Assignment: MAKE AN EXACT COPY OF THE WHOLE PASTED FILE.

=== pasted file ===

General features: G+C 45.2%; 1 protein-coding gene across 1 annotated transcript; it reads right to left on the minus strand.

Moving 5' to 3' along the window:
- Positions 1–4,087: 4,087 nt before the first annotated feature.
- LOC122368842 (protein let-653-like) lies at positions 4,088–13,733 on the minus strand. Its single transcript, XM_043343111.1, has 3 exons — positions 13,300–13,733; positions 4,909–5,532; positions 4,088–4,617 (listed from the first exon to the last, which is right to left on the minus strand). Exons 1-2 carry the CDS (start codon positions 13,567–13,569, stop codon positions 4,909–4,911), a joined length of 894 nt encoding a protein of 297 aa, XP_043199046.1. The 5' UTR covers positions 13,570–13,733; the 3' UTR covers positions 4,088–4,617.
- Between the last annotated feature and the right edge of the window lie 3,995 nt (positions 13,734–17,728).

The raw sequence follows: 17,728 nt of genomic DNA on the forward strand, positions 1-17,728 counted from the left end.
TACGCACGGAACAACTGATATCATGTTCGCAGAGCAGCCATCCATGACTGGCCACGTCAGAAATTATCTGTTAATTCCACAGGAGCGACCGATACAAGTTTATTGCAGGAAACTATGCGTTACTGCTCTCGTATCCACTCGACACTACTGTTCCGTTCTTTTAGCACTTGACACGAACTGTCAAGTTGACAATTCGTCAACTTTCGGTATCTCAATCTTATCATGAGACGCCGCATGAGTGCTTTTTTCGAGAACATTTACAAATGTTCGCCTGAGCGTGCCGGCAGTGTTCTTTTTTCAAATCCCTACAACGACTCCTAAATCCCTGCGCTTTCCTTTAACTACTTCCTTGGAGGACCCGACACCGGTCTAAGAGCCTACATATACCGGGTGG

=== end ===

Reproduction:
General features: G+C 45.2%; 1 protein-coding gene across 1 annotated transcript; it reads right to left on the minus strand.

Moving 5' to 3' along the window:
- Positions 1–4,087: 4,087 nt before the first annotated feature.
- LOC122368842 (protein let-653-like) lies at positions 4,088–13,733 on the minus strand. Its single transcript, XM_043343111.1, has 3 exons — positions 13,300–13,733; positions 4,909–5,532; positions 4,088–4,617 (listed from the first exon to the last, which is right to left on the minus strand). Exons 1-2 carry the CDS (start codon positions 13,567–13,569, stop codon positions 4,909–4,911), a joined length of 894 nt encoding a protein of 297 aa, XP_043199046.1. The 5' UTR covers positions 13,570–13,733; the 3' UTR covers positions 4,088–4,617.
- Between the last annotated feature and the right edge of the window lie 3,995 nt (positions 13,734–17,728).

The raw sequence follows: 17,728 nt of genomic DNA on the forward strand, positions 1-17,728 counted from the left end.
TACGCACGGAACAACTGATATCATGTTCGCAGAGCAGCCATCCATGACTGGCCACGTCAGAAATTATCTGTTAATTCCACAGGAGCGACCGATACAAGTTTATTGCAGGAAACTATGCGTTACTGCTCTCGTATCCACTCGACACTACTGTTCCGTTCTTTTAGCACTTGACACGAACTGTCAAGTTGACAATTCGTCAACTTTCGGTATCTCAATCTTATCATGAGACGCCGCATGAGTGCTTTTTTCGAGAACATTTACAAATGTTCGCCTGAGCGTGCCGGCAGTGTTCTTTTTTCAAATCCCTACAACGACTCCTAAATCCCTGCGCTTTCCTTTAACTACTTCCTTGGAGGACCCGACACCGGTCTAAGAGCCTACATATACCGGGTGG